Mid-America Reformed Seminary’s 20th Annual Commencement

May 20 marked Mid-America Reformed Seminary’s 20th Annual Commencement. It also marked a couple of firsts for Mid-America. Brian Busker was the Seminary’s first graduate from its new Master of Theological Studies program, and Paul Berghaus was the Seminary’s first graduate to be ordained as a chaplain in the United States military. Other men receiving Master of Divinity degrees were: Spencer Aalsburg, Greg Bylsma, Christopher Folkerts, James Sinke, Jason Stewart, Matthew Timmons, and Talman Wagenmaker. Additional causes for celebration were Professor J. Mark Beach’s reception of his Ph.D. the same weekend and the recent notification that the Seminary had received accreditation status from Transnational Association of Colleges and Schools (TRACS).

About 400 people attended the commencement service held at Calvary Reformed Church in South Holland, IL. Seminary President Dr. Cornelis Venema opened the service with the invocation.

Rev. Fred E. Folkerts, pastor of Immanuel URC in Listowel, ON, was the commencement speaker. He is not only an alumnus and former Board member, but he is also the father of graduate Chris Folkerts and one of last year’s graduate, James Folkerts.

Choosing Malachi 2:1-9 as his text, Rev. Folkerts spoke on the topic: “For he is a messenger of the Lord of Hosts.” He urged graduates to be zealous in bringing God’s Word as messengers of the Lord of Hosts. “Brothers,” he said, “this is to describe your commitment, your character, and your task. The law of truth must be in your mouth and the love of truth must be in your heart.” Rev. Folkerts spoke about the huge responsibility these graduates face, reminding them that “the failure of a church always begins with the failure of its ministers.” He added, “But we know God’s grace, and if you are committed, God will surely honor that commitment.”

He encouraged graduates to “preach the whole counsel of God” since it is “the Lord who called you” and “the Lord Jesus who also died for you.” He asked, “What do people really need?” and then said, “It makes no difference what their age; their deepest need is to be confronted in their heart of hearts with the majesty and the grace of the Holy God.

He went on to say that God’s holy messengers must convey that message with a spirit and a heart of reverence. “You must pray much for God’s grace and this reverence,” he said. “If your ministry is not characterized by this humble spirit, your ministry will go off track. It will fail in terms of content, purpose, and effect. You must have the spirit of reverence that is to mark your holy calling as messengers of the Lord of Hosts.” He exhorted graduates to remember “Who it is who called you” and “what He’s asked you to be.” Then “people will find God’s law in your mouth and hear it from your lips.”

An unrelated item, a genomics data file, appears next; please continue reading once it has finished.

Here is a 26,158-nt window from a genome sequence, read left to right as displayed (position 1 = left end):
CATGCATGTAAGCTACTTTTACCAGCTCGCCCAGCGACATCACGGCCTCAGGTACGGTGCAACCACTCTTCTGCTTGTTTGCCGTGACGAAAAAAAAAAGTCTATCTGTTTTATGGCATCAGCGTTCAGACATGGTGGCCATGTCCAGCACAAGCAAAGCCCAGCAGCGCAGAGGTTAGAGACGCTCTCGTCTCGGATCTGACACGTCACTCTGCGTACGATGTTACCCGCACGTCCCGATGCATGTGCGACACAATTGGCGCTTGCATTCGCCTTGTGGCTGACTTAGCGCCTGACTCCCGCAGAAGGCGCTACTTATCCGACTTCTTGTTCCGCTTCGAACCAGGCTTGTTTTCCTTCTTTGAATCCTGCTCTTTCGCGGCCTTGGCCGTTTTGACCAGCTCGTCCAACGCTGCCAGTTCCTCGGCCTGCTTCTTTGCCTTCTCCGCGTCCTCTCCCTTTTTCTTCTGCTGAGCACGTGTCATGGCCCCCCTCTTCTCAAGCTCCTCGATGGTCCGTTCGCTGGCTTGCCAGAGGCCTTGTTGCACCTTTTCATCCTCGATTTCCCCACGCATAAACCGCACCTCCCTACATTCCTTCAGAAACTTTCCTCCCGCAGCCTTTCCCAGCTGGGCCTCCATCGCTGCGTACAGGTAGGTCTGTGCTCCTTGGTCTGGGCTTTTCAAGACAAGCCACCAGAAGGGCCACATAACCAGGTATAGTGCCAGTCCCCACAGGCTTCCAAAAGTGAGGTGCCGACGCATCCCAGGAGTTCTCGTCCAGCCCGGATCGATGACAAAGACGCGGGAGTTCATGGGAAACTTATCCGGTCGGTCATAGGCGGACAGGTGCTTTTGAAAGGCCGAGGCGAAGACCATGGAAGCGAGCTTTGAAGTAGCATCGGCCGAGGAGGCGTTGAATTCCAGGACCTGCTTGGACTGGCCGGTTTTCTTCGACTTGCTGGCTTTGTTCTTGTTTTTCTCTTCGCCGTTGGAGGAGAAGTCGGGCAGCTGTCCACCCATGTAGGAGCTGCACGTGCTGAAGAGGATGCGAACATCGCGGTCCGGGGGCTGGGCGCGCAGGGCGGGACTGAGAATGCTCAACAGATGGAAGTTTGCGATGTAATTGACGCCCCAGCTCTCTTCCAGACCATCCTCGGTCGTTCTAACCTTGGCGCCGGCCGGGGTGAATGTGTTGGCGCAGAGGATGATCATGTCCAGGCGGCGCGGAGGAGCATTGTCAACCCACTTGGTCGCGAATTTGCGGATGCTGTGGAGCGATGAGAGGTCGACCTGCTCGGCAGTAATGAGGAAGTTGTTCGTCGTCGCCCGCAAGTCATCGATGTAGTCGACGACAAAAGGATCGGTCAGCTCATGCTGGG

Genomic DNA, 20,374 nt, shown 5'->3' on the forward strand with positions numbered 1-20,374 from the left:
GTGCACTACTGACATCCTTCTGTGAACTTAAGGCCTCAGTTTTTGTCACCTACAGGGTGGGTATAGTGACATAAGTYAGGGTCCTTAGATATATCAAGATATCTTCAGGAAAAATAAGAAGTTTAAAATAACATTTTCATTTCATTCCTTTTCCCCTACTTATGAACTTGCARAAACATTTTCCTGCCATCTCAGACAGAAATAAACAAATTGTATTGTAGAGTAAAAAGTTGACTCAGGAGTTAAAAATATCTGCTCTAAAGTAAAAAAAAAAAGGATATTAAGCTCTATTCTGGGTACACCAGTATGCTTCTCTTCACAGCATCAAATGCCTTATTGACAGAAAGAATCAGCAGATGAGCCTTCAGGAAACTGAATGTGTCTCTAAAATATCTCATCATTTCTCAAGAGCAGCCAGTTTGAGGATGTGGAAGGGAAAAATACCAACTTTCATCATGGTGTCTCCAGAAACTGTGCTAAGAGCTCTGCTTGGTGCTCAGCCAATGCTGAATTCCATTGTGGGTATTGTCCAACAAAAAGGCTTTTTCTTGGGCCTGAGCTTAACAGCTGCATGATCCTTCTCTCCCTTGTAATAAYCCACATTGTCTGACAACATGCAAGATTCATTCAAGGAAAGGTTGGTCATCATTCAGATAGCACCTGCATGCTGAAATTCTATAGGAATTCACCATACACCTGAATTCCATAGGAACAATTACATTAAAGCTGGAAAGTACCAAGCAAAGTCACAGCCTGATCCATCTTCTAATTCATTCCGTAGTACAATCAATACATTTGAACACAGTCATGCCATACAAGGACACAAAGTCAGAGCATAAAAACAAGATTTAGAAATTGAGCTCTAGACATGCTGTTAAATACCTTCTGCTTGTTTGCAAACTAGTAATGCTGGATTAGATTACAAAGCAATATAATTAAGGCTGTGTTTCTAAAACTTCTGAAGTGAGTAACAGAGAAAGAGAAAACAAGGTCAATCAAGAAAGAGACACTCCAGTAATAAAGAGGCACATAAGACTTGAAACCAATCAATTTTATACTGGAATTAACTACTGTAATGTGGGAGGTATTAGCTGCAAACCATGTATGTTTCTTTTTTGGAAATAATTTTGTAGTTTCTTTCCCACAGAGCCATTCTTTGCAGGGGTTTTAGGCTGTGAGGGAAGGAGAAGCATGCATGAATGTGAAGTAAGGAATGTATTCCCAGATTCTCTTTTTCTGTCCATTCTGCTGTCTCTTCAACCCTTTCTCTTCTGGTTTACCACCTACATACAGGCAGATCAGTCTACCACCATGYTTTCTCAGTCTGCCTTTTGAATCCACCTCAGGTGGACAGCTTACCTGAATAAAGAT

Rev. Arthur Besteman, President of the Board of Trustees, presented the eight Master of Divinity degrees and the Master of Theological Studies degree.

Professor J. Mark Beach read 2 Timothy 2:1-13 and began his charge to the graduates by admitting, “All the faculty feel like papas who send their sons off to war.” He noted the command to “be strong in the grace that is in Christ Jesus” is striking because we don’t normally talk about being strong in grace. But we must be “willing and ready” to suffer for our Savior. Drawing a parallel between Captain Paul Berghaus’ understanding of military obedience to a commanding officer, Professor Beach said, “You answer to the Lord and Savior of the Church. Work hard for your commanding officer--for your Savior-and you’ll be the first to receive the blessings and the benefits.”

Professor Beach also noted how it seems “funny” that the text commands us to “remember” Jesus Christ. He observed how easy it is to remember many other things, such as our failings or our inadequacies, but also how tempted we are to remember compliments and accomplishments. “But remember who you are,” he urged, “how easily sin beckons. Lust is at the door; pride is like a snake ready to strike. Your very gifts are where you’re most vulnerable.” He reminded graduates to remember that “Jesus is the content and the center of it all” when confronted with the struggles of the ministry. “Every broken, lonely soul in your church needs Him,” he said. “And I want you to understand--so do you.”

Dr. Nelson Kloosterman led the audience in a commencement litany. Professor Mark Vander Hart led the recitation of the Apostles’ Creed, and Professor Alan Strange asked for God’s blessing as the ceremony concluded. The congregation sang, “Lead on, O King Eternal” as the graduates exited. Family and friends gathered for a time of fellowship following the ceremony.

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